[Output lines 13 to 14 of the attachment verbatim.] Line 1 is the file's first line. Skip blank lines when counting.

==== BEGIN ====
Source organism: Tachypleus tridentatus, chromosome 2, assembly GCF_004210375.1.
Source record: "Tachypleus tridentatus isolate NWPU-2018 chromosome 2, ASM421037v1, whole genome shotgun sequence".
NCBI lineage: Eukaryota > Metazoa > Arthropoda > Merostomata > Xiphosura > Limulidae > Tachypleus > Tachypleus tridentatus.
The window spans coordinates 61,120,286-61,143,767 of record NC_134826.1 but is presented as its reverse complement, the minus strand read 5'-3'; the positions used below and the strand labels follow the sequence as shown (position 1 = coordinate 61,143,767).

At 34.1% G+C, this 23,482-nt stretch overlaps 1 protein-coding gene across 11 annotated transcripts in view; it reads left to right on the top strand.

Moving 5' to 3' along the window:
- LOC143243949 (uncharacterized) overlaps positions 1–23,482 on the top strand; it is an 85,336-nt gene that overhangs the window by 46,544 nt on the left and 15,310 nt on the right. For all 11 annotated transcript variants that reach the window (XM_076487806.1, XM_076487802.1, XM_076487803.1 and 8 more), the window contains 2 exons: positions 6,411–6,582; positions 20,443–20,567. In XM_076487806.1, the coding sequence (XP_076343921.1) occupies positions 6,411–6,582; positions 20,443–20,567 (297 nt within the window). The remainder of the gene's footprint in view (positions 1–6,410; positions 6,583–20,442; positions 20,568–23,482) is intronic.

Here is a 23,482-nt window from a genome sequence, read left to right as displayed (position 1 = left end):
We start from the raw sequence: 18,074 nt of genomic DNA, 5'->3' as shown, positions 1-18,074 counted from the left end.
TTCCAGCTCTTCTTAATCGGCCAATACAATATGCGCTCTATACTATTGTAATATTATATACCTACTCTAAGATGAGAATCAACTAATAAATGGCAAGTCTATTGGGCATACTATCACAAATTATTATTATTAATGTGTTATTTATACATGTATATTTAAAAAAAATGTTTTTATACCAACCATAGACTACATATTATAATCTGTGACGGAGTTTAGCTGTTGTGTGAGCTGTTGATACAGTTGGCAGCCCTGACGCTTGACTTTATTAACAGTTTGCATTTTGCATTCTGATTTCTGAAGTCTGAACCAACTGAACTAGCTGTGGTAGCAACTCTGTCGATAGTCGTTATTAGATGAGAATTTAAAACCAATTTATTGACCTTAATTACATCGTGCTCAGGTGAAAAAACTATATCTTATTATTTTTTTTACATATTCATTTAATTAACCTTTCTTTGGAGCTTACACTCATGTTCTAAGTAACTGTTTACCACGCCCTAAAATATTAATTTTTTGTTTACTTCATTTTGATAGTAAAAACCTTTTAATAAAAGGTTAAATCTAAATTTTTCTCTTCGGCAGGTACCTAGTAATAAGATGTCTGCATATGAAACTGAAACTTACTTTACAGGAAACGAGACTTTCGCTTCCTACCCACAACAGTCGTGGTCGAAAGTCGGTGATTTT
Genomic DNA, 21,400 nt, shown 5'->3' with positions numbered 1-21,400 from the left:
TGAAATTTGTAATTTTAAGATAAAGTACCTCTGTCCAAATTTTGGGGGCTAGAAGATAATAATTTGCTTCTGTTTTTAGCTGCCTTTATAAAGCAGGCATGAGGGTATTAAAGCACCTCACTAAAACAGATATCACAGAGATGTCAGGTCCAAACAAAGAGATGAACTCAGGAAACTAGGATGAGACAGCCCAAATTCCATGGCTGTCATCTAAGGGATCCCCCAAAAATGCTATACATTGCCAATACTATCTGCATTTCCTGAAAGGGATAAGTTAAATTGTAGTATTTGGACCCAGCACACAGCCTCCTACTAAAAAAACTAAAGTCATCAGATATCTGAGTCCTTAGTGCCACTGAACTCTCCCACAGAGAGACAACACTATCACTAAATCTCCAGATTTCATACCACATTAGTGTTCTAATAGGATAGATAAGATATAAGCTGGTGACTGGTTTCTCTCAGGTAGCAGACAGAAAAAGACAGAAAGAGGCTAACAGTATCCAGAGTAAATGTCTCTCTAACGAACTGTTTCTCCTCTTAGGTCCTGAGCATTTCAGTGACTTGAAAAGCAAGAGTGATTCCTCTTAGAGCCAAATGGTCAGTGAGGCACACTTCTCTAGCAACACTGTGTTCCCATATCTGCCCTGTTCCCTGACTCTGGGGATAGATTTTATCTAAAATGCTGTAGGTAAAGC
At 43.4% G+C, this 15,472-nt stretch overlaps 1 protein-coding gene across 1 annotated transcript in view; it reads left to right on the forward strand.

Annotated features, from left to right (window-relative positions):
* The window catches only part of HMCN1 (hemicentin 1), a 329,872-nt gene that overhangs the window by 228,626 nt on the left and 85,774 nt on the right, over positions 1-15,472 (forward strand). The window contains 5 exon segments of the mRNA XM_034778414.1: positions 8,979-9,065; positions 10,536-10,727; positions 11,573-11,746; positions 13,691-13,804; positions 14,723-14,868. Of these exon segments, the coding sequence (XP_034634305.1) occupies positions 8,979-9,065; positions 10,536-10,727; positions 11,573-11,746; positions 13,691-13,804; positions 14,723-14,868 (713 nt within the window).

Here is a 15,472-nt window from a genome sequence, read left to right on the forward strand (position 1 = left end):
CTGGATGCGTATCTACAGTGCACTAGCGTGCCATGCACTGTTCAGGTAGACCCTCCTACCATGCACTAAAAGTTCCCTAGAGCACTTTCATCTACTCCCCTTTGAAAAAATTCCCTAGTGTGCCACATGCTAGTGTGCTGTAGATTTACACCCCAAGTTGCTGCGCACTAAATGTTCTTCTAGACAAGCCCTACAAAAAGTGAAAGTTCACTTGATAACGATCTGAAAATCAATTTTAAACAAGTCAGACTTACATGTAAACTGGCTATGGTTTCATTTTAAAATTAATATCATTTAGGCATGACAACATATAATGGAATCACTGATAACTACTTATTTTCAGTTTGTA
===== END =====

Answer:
At 43.4% G+C, this 15,472-nt stretch overlaps 1 protein-coding gene across 1 annotated transcript in view; it reads left to right on the forward strand.

Annotated features, from left to right (window-relative positions):